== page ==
Although Kenyan economy is gradually recovering from last year’s shocks and expected to grow at five per cent in 2012, the economy remains vulnerable to domestic and global shocks that may reduce the growth to 4.1%.
According to a report from the World Bank, the economy stabilized following the actions by the government at the end of the third quarter of 2011, which saw the government raise interest rates to bring inflation down.
Speaking during the 6th edition of the Kenyan economic update at Hotel Intercontinental, World Bank Country Director for Kenya Mr Johannes Zutt noted that although the economy can grow by 5% this year, it looks susceptible to forces such as food and fuel crises as well as drought.
“The return of macroeconomic stability gives hope for 2012 and 2013. However, Kenya still needs to address external forces that can destabilize the economy push it to a downward 4.1%,” said Mr Zutt.
The economic report, the 6th in a series published by the Bank in Kenya, focuses on the fine line between economic stability and maintaining the growth momentum, paying keen interest on the opportunities that the East African Community present to Kenya to mitigate its external vulnerability.
“Kenya’s per capita income has exceeded US$800 for the first time, and Kenyans have an opportunity to enjoy better standards of living as the economy progresses towards that of middle income status in the coming years,” says Zutt.
Zutt challenges the Kenyan government to support the private sector to spur economic growth and remove bottlenecks to regional trade to keep the growth path smooth.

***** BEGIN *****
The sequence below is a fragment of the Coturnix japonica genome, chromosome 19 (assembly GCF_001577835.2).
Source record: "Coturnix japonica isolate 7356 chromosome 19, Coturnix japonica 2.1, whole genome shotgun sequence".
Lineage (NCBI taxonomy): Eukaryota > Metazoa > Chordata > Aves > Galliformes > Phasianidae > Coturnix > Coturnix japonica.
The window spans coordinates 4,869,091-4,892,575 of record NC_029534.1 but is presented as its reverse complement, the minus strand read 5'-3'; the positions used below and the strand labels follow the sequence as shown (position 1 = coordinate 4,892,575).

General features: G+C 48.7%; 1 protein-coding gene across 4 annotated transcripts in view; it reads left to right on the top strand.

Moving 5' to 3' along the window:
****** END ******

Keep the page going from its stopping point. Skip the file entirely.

“The challenge for the government, particularly in this election year, is to continue to run the economy well, support private sector efforts to increase manufacturing and exports, and to remove bumps to regional trade, so that Kenya stays on the higher growth path,” adds Zutt.
The economic report projects that inflation will remain below 10% during the second half of 2012, from a high of nearly 20% early in the year, with interest rates expected to fall.
According to Jane Kiringai, the Bank’s Senior Economist for Kenya, Kenya is currently living beyond its means and therefore it is the time to diversify the savings and exports.
“Kenya is living beyond its means and it’s time to use policy tools to increase savings and exports. Structural weaknesses, including a widening current account deficit, pose a significant risk to Kenya’s economic stability,” said Jane, adding that another oil price turmoil, poor harvest or even contagion in the Euro zone could easily create renewed economic turbulence and reverse the recent gains. Notwithstanding these challenges, strong growth of EAC creates opportunities for Kenya to reduce its vulnerability from external shocks.
“Deepening Kenya intra- EAC trade would help reduce its widening current account deficit, cushion it against global turbulence and open the economy to more Foreign Direct Investment,” says Wolfgang Fengler, the Lead Economist for Kenya.
“Increased trade in the region will contribute to food security, develop regional production chains in food and manufacturing and open up new markets in services,” adds Fengler.
The report highlights the rapid growth of EAC, the second largest growing regions in the world after South East Asia, noting an average of 5.8% in the past decade.